I met the owners in Shanghai once and got to have some awesome desserts cooked with Grand Marnier when they took me to dinner. No wonder I love the stuff. 

On 15 March 2016, the Campari Group announced a friendly takeover offer for Société des Produits Marnier Lapostolle S.A., the owner of Grand Marnier. It was not a family business any longer. I was a little bummed that day, because I knew Grand Marnier would become corporate. That is not usually a good thing.

It is not only for sipping and doing shots but is quite good in citrus cocktails.

There is a good chance if a person orders a Cadillac Margarita, it will have Grand Marnier in it.

A classic cocktail from the 1930s is called the Red Lion and until the Cadillac Margarita, it was the most famous cocktail using Grand Marnier.

It is 1-ounce gin, 1-ounce Grand Marnier and 3-ounces orange juice. Put all ingredients in a shaker with ice. Shake. Then pour into a martini glass. Garnish with an orange twist.

I will point out that because of the high sugar content, doing shots of it, does give a strong buzz, for lack of a better way of saying it, and the hangover can be brutal. Again, only bartenders would drink like this and face the hangover. At least that is my theory, especially since this was reinforced to me when I was in Hawaii.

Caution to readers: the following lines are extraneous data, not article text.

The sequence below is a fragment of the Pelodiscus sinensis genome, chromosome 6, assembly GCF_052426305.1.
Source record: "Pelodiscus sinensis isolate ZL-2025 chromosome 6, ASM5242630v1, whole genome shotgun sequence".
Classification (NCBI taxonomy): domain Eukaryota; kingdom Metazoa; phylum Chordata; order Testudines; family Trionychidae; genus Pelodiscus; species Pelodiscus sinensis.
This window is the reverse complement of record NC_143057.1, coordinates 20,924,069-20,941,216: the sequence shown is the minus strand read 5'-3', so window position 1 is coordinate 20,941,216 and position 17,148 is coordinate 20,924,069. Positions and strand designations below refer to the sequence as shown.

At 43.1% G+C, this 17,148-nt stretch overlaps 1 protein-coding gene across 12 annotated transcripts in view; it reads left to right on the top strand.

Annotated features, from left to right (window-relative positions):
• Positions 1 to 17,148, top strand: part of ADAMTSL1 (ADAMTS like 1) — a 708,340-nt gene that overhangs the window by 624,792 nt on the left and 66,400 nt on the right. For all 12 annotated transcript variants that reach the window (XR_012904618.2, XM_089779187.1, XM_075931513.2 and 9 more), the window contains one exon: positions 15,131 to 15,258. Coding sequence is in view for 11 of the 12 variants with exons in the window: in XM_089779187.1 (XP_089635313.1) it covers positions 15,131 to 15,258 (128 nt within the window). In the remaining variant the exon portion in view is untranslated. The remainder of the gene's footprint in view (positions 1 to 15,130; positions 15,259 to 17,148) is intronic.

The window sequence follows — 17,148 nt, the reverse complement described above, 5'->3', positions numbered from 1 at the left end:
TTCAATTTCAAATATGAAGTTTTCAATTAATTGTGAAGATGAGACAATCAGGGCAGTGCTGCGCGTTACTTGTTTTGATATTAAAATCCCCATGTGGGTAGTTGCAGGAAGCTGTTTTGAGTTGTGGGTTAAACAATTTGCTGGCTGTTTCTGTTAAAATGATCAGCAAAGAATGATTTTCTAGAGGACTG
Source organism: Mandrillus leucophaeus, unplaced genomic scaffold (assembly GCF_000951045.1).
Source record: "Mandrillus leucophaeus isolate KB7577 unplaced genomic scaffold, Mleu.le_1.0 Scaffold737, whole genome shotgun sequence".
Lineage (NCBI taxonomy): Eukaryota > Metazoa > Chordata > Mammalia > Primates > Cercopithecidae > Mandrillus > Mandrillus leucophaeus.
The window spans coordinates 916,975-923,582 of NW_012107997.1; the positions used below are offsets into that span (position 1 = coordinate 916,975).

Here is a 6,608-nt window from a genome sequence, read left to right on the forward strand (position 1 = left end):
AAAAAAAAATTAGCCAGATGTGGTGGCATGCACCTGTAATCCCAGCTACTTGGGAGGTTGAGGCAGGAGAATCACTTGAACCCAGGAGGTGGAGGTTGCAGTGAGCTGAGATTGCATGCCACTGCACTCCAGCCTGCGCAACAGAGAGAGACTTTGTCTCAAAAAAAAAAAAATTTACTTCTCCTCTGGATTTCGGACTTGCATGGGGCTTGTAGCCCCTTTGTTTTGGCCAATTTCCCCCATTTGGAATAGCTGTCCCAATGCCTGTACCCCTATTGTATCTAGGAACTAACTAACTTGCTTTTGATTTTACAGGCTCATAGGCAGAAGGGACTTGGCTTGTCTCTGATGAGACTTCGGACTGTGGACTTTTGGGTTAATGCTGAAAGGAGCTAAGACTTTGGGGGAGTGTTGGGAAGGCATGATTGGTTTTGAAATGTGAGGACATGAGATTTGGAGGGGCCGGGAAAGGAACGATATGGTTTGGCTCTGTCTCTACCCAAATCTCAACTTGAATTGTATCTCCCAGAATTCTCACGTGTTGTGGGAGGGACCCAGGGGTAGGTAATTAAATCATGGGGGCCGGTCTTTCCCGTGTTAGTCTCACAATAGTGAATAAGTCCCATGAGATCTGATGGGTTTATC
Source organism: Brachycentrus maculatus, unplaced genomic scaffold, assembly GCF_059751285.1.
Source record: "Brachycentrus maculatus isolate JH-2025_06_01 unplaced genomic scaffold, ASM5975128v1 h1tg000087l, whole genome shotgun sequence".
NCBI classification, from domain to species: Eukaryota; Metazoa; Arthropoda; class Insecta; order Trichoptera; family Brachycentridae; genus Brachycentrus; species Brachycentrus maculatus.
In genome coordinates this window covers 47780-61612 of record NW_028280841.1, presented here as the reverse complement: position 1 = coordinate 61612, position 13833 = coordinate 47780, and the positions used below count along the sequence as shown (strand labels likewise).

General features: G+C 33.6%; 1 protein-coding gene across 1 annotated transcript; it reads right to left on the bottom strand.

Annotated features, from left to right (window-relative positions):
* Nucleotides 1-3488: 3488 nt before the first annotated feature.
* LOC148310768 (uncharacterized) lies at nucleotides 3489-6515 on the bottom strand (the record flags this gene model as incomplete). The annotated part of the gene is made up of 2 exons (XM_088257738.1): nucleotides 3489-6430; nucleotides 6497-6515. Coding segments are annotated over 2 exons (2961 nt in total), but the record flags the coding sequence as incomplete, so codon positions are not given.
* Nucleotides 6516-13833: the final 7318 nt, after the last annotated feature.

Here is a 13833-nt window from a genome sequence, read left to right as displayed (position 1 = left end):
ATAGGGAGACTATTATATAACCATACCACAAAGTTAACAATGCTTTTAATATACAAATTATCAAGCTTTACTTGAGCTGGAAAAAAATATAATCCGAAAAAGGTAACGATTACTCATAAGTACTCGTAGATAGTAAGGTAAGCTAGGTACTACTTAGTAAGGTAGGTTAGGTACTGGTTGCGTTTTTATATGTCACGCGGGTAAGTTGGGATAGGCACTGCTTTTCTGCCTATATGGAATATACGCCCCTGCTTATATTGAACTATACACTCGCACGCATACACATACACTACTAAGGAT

I was partying with a group of bartenders from the West Coast and I mentioned doing a shot of G.M. with my beer. 

One of the people said, “Oh yeah, that is an East Coast way of drinking it. I heard about that.”

Maybe it is and maybe it isn’t.

There are some products that taste close to Grand Marnier and will work fine in cocktails like the Cadillac Margarita. They are way cheaper too. Gran Gala is the first that comes to mind.

But when it comes to drinking this spirit as a shot, especially with a beer chaser, don’t settle for those cheaper versions.

In the words of my friend George and me some years back ”Grand Marnier, there is no substitute.”